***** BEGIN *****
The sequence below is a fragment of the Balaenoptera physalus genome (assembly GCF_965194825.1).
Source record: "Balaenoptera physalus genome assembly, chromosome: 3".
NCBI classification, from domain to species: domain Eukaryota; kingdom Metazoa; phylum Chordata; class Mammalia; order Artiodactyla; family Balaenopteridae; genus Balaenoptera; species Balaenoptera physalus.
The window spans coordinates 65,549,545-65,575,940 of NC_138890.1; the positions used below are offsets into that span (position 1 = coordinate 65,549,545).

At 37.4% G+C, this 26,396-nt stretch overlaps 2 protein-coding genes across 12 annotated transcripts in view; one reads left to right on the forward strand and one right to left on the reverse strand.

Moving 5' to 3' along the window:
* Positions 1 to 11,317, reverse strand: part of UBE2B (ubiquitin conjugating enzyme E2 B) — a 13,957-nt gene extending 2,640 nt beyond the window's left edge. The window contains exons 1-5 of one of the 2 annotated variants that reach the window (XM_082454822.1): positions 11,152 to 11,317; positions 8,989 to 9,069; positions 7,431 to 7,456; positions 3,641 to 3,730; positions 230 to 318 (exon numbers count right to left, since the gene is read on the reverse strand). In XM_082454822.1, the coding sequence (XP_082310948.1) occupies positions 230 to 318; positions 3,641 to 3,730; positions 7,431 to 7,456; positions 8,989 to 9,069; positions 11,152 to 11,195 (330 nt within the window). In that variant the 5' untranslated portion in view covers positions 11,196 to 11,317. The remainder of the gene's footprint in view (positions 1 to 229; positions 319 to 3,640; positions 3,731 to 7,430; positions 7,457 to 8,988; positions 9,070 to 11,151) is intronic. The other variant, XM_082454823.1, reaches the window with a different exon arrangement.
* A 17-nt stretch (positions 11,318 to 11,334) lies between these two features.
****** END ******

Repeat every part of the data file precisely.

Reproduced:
The sequence below is a fragment of the Balaenoptera physalus genome (assembly GCF_965194825.1).
Source record: "Balaenoptera physalus genome assembly, chromosome: 3".
NCBI classification, from domain to species: domain Eukaryota; kingdom Metazoa; phylum Chordata; class Mammalia; order Artiodactyla; family Balaenopteridae; genus Balaenoptera; species Balaenoptera physalus.
The window spans coordinates 65,549,545-65,575,940 of NC_138890.1; the positions used below are offsets into that span (position 1 = coordinate 65,549,545).

At 37.4% G+C, this 26,396-nt stretch overlaps 2 protein-coding genes across 12 annotated transcripts in view; one reads left to right on the forward strand and one right to left on the reverse strand.

Moving 5' to 3' along the window:
* Positions 1 to 11,317, reverse strand: part of UBE2B (ubiquitin conjugating enzyme E2 B) — a 13,957-nt gene extending 2,640 nt beyond the window's left edge. The window contains exons 1-5 of one of the 2 annotated variants that reach the window (XM_082454822.1): positions 11,152 to 11,317; positions 8,989 to 9,069; positions 7,431 to 7,456; positions 3,641 to 3,730; positions 230 to 318 (exon numbers count right to left, since the gene is read on the reverse strand). In XM_082454822.1, the coding sequence (XP_082310948.1) occupies positions 230 to 318; positions 3,641 to 3,730; positions 7,431 to 7,456; positions 8,989 to 9,069; positions 11,152 to 11,195 (330 nt within the window). In that variant the 5' untranslated portion in view covers positions 11,196 to 11,317. The remainder of the gene's footprint in view (positions 1 to 229; positions 319 to 3,640; positions 3,731 to 7,430; positions 7,457 to 8,988; positions 9,070 to 11,151) is intronic. The other variant, XM_082454823.1, reaches the window with a different exon arrangement.
* A 17-nt stretch (positions 11,318 to 11,334) lies between these two features.